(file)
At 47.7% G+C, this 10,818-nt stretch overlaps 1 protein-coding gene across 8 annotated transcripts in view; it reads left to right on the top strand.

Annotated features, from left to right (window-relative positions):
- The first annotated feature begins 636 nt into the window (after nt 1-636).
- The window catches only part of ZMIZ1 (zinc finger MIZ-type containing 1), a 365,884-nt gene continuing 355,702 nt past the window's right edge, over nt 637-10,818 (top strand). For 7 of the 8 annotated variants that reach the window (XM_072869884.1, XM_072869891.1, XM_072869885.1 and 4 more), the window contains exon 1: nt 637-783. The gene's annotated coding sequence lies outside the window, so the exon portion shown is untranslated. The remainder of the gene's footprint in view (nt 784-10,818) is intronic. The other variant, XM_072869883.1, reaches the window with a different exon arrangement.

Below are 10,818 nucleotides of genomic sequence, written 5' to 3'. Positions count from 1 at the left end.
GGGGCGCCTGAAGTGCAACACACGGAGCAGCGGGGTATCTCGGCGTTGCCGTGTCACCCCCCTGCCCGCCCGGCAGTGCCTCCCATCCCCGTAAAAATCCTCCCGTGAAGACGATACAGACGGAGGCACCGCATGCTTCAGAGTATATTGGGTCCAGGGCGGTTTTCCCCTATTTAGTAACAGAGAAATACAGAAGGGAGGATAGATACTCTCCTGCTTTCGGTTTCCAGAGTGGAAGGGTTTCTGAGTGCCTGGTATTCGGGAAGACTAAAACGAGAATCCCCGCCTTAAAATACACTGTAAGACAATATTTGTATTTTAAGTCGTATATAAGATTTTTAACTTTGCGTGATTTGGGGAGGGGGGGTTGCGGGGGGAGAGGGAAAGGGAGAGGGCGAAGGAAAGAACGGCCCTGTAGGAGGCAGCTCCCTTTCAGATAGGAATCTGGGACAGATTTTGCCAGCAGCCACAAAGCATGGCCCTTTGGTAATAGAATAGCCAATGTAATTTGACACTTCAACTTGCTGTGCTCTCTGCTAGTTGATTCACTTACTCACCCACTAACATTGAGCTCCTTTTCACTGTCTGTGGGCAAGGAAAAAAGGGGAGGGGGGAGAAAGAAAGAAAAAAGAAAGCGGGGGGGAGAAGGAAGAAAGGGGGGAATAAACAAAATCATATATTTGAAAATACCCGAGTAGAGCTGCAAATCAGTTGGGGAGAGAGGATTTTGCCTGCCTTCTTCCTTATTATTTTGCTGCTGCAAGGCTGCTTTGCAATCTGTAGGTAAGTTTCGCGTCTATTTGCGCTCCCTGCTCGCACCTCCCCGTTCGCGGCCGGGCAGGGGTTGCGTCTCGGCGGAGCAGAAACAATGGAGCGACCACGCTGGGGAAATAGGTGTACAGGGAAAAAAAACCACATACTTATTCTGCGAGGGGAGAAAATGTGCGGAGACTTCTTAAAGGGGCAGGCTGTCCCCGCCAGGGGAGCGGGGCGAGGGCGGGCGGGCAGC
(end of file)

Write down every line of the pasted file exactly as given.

At 47.7% G+C, this 10,818-nt stretch overlaps 1 protein-coding gene across 8 annotated transcripts in view; it reads left to right on the top strand.

Annotated features, from left to right (window-relative positions):
- The first annotated feature begins 636 nt into the window (after nt 1-636).
- The window catches only part of ZMIZ1 (zinc finger MIZ-type containing 1), a 365,884-nt gene continuing 355,702 nt past the window's right edge, over nt 637-10,818 (top strand). For 7 of the 8 annotated variants that reach the window (XM_072869884.1, XM_072869891.1, XM_072869885.1 and 4 more), the window contains exon 1: nt 637-783. The gene's annotated coding sequence lies outside the window, so the exon portion shown is untranslated. The remainder of the gene's footprint in view (nt 784-10,818) is intronic. The other variant, XM_072869883.1, reaches the window with a different exon arrangement.

Below are 10,818 nucleotides of genomic sequence, written 5' to 3'. Positions count from 1 at the left end.
GGGGCGCCTGAAGTGCAACACACGGAGCAGCGGGGTATCTCGGCGTTGCCGTGTCACCCCCCTGCCCGCCCGGCAGTGCCTCCCATCCCCGTAAAAATCCTCCCGTGAAGACGATACAGACGGAGGCACCGCATGCTTCAGAGTATATTGGGTCCAGGGCGGTTTTCCCCTATTTAGTAACAGAGAAATACAGAAGGGAGGATAGATACTCTCCTGCTTTCGGTTTCCAGAGTGGAAGGGTTTCTGAGTGCCTGGTATTCGGGAAGACTAAAACGAGAATCCCCGCCTTAAAATACACTGTAAGACAATATTTGTATTTTAAGTCGTATATAAGATTTTTAACTTTGCGTGATTTGGGGAGGGGGGGTTGCGGGGGGAGAGGGAAAGGGAGAGGGCGAAGGAAAGAACGGCCCTGTAGGAGGCAGCTCCCTTTCAGATAGGAATCTGGGACAGATTTTGCCAGCAGCCACAAAGCATGGCCCTTTGGTAATAGAATAGCCAATGTAATTTGACACTTCAACTTGCTGTGCTCTCTGCTAGTTGATTCACTTACTCACCCACTAACATTGAGCTCCTTTTCACTGTCTGTGGGCAAGGAAAAAAGGGGAGGGGGGAGAAAGAAAGAAAAAAGAAAGCGGGGGGGAGAAGGAAGAAAGGGGGGAATAAACAAAATCATATATTTGAAAATACCCGAGTAGAGCTGCAAATCAGTTGGGGAGAGAGGATTTTGCCTGCCTTCTTCCTTATTATTTTGCTGCTGCAAGGCTGCTTTGCAATCTGTAGGTAAGTTTCGCGTCTATTTGCGCTCCCTGCTCGCACCTCCCCGTTCGCGGCCGGGCAGGGGTTGCGTCTCGGCGGAGCAGAAACAATGGAGCGACCACGCTGGGGAAATAGGTGTACAGGGAAAAAAAACCACATACTTATTCTGCGAGGGGAGAAAATGTGCGGAGACTTCTTAAAGGGGCAGGCTGTCCCCGCCAGGGGAGCGGGGCGAGGGCGGGCGGGCAGC